All right! So those were the four pieces we wanted to cover on Didi’s business as it now becomes available to invest in as a public company.

Stay tuned for more!

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Our team members at Vested may own investments in some of the aforementioned companies/assets. Different types of investments involve varying degrees of risk, and there can be no assurance that any specific investment or strategy will be suitable or profitable for an investor’s portfolio. Note that past performance is not indicative of future returns. Investing in the stock market carries risk; the value of your investment can go up, or down, returning less than your original investment. Tax laws are subject to change and may vary depending on your circumstances.

This article is meant to be informative and not to be taken as an investment advice, and may contain certain “forward-looking statements,” which may be identified by the use of such words as “believe,” “expect,” “anticipate,” “should,” “planned,” “estimated,” “potential” and other similar terms. Examples of forward-looking statements include, without limitation, estimates with respect to financial condition, market developments, and the success or lack of success of particular investments (and may include such words as “crash” or “collapse”). All are subject to various factors, including, without limitation, general and local economic conditions, changing levels of competition within certain industries and markets, changes in interest rates, changes in legislation or regulation, and other economic, competitive, governmental, regulatory and technological factors that could cause actual results to differ materially from projected results.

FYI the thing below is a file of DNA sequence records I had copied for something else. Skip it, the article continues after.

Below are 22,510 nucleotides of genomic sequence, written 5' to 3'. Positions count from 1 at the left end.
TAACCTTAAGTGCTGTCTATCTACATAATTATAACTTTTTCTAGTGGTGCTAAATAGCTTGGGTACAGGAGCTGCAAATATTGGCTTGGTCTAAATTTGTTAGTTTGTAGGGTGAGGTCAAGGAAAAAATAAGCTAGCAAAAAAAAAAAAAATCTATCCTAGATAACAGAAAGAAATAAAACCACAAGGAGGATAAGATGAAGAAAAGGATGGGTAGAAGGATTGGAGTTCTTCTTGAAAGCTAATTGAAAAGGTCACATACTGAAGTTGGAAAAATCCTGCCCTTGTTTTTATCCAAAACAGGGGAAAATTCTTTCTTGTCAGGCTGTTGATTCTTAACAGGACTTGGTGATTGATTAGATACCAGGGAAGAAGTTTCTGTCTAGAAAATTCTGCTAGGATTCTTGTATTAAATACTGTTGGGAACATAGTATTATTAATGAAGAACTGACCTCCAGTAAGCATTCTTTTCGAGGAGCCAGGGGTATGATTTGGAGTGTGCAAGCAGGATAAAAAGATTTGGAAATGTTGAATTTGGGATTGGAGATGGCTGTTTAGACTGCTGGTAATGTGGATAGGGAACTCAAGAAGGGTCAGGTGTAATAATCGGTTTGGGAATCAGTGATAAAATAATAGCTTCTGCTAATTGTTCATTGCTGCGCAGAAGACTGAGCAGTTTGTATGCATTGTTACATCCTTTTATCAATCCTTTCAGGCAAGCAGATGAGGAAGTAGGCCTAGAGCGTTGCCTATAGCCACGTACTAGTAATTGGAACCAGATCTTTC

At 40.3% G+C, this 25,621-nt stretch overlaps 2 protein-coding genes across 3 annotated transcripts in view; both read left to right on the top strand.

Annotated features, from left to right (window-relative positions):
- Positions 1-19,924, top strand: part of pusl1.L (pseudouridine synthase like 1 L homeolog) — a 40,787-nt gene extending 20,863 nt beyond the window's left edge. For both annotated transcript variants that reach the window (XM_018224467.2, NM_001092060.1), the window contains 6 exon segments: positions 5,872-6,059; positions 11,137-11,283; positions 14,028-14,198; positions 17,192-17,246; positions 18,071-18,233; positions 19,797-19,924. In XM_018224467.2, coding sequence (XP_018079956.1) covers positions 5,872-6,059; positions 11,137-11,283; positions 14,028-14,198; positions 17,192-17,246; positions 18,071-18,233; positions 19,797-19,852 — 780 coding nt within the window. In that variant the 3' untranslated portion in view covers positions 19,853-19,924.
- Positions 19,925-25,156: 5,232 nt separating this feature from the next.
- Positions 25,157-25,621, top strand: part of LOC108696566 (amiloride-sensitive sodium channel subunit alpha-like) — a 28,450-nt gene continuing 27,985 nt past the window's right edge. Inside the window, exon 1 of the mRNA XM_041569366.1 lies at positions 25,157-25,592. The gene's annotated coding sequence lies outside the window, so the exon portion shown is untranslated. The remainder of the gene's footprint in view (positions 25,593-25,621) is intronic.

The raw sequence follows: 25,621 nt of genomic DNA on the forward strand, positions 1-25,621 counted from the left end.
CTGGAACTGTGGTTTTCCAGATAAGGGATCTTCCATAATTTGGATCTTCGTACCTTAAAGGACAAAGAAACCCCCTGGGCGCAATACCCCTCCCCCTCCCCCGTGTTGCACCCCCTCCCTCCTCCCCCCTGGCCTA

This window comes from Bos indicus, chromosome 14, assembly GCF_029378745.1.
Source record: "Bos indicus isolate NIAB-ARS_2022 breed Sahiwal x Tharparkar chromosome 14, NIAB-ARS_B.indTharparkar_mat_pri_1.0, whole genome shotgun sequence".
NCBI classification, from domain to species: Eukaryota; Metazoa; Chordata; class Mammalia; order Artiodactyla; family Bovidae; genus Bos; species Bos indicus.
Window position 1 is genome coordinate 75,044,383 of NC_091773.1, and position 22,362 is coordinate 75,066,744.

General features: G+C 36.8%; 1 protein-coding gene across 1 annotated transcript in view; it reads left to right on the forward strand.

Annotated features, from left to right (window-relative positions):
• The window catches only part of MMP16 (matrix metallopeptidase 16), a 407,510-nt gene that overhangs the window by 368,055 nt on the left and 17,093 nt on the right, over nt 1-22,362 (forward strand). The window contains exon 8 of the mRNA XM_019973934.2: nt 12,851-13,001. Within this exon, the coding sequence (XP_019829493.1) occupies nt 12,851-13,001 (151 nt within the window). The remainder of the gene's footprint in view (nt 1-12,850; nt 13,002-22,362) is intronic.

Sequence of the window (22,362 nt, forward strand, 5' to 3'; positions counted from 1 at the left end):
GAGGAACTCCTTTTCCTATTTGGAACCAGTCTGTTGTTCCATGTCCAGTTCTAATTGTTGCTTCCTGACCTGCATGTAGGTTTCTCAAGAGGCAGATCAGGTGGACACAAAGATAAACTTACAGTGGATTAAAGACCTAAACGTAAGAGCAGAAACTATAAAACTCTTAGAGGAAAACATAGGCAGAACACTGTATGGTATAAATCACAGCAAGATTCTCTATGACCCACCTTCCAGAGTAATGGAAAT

This video is meant to be informative and not to be taken as an investment advice and may contain certain “forward-looking statements” which may be identified by the use of such words as “believe”, “expect”, “anticipate”, “should”, “planned”, “estimated”, “potential” and other similar terms. Examples of forward-looking statements include, without limitation, estimates with respect to financial condition, market developments, and the success of or lack of success of particular investments (and may include such words as “crash” or “collapse”.) All are subject to various factors, including, without limitation, general and local economic conditions, changing levels of competition within certain industries and markets, changes in interest rates, changes in legislation or regulation, and other economic, competitive, governmental, regulatory and technological factors that could cause actual results to differ materially from projected results.